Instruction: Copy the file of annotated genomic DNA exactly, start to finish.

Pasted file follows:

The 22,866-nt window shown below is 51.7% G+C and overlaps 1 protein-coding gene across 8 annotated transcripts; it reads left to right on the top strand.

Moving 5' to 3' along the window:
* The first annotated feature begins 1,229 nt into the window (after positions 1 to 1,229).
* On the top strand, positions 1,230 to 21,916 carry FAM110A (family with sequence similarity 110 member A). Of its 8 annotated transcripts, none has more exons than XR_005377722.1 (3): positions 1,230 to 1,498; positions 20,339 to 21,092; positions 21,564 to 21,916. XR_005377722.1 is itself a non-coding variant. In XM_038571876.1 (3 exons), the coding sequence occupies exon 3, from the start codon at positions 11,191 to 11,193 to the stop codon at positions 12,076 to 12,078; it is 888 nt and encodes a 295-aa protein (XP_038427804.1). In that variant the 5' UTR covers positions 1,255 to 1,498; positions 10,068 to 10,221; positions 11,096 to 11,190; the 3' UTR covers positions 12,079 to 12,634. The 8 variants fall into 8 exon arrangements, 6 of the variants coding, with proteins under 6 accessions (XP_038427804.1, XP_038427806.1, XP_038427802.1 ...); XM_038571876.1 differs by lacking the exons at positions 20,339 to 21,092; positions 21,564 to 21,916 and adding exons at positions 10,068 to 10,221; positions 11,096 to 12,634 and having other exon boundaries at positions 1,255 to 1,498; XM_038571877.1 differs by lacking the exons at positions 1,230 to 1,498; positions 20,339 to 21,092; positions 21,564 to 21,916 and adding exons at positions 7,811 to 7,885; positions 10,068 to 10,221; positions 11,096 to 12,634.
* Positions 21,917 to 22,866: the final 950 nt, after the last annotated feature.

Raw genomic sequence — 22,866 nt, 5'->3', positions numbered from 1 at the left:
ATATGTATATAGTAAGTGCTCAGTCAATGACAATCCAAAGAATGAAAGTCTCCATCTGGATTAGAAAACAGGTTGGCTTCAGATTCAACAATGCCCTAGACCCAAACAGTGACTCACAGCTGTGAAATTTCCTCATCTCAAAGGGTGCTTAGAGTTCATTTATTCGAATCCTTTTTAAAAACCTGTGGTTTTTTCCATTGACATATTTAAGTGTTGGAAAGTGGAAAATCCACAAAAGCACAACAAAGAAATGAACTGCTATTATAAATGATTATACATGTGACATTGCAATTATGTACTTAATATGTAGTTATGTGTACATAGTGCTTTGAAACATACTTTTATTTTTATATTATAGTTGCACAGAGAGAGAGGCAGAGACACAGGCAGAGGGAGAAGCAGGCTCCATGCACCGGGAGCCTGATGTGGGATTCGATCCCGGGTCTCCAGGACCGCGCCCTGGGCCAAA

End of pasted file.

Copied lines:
The 22,866-nt window shown below is 51.7% G+C and overlaps 1 protein-coding gene across 8 annotated transcripts; it reads left to right on the top strand.

Moving 5' to 3' along the window:
* The first annotated feature begins 1,229 nt into the window (after positions 1 to 1,229).
* On the top strand, positions 1,230 to 21,916 carry FAM110A (family with sequence similarity 110 member A). Of its 8 annotated transcripts, none has more exons than XR_005377722.1 (3): positions 1,230 to 1,498; positions 20,339 to 21,092; positions 21,564 to 21,916. XR_005377722.1 is itself a non-coding variant. In XM_038571876.1 (3 exons), the coding sequence occupies exon 3, from the start codon at positions 11,191 to 11,193 to the stop codon at positions 12,076 to 12,078; it is 888 nt and encodes a 295-aa protein (XP_038427804.1). In that variant the 5' UTR covers positions 1,255 to 1,498; positions 10,068 to 10,221; positions 11,096 to 11,190; the 3' UTR covers positions 12,079 to 12,634. The 8 variants fall into 8 exon arrangements, 6 of the variants coding, with proteins under 6 accessions (XP_038427804.1, XP_038427806.1, XP_038427802.1 ...); XM_038571876.1 differs by lacking the exons at positions 20,339 to 21,092; positions 21,564 to 21,916 and adding exons at positions 10,068 to 10,221; positions 11,096 to 12,634 and having other exon boundaries at positions 1,255 to 1,498; XM_038571877.1 differs by lacking the exons at positions 1,230 to 1,498; positions 20,339 to 21,092; positions 21,564 to 21,916 and adding exons at positions 7,811 to 7,885; positions 10,068 to 10,221; positions 11,096 to 12,634.
* Positions 21,917 to 22,866: the final 950 nt, after the last annotated feature.

Raw genomic sequence — 22,866 nt, 5'->3', positions numbered from 1 at the left:
ATATGTATATAGTAAGTGCTCAGTCAATGACAATCCAAAGAATGAAAGTCTCCATCTGGATTAGAAAACAGGTTGGCTTCAGATTCAACAATGCCCTAGACCCAAACAGTGACTCACAGCTGTGAAATTTCCTCATCTCAAAGGGTGCTTAGAGTTCATTTATTCGAATCCTTTTTAAAAACCTGTGGTTTTTTCCATTGACATATTTAAGTGTTGGAAAGTGGAAAATCCACAAAAGCACAACAAAGAAATGAACTGCTATTATAAATGATTATACATGTGACATTGCAATTATGTACTTAATATGTAGTTATGTGTACATAGTGCTTTGAAACATACTTTTATTTTTATATTATAGTTGCACAGAGAGAGAGGCAGAGACACAGGCAGAGGGAGAAGCAGGCTCCATGCACCGGGAGCCTGATGTGGGATTCGATCCCGGGTCTCCAGGACCGCGCCCTGGGCCAAA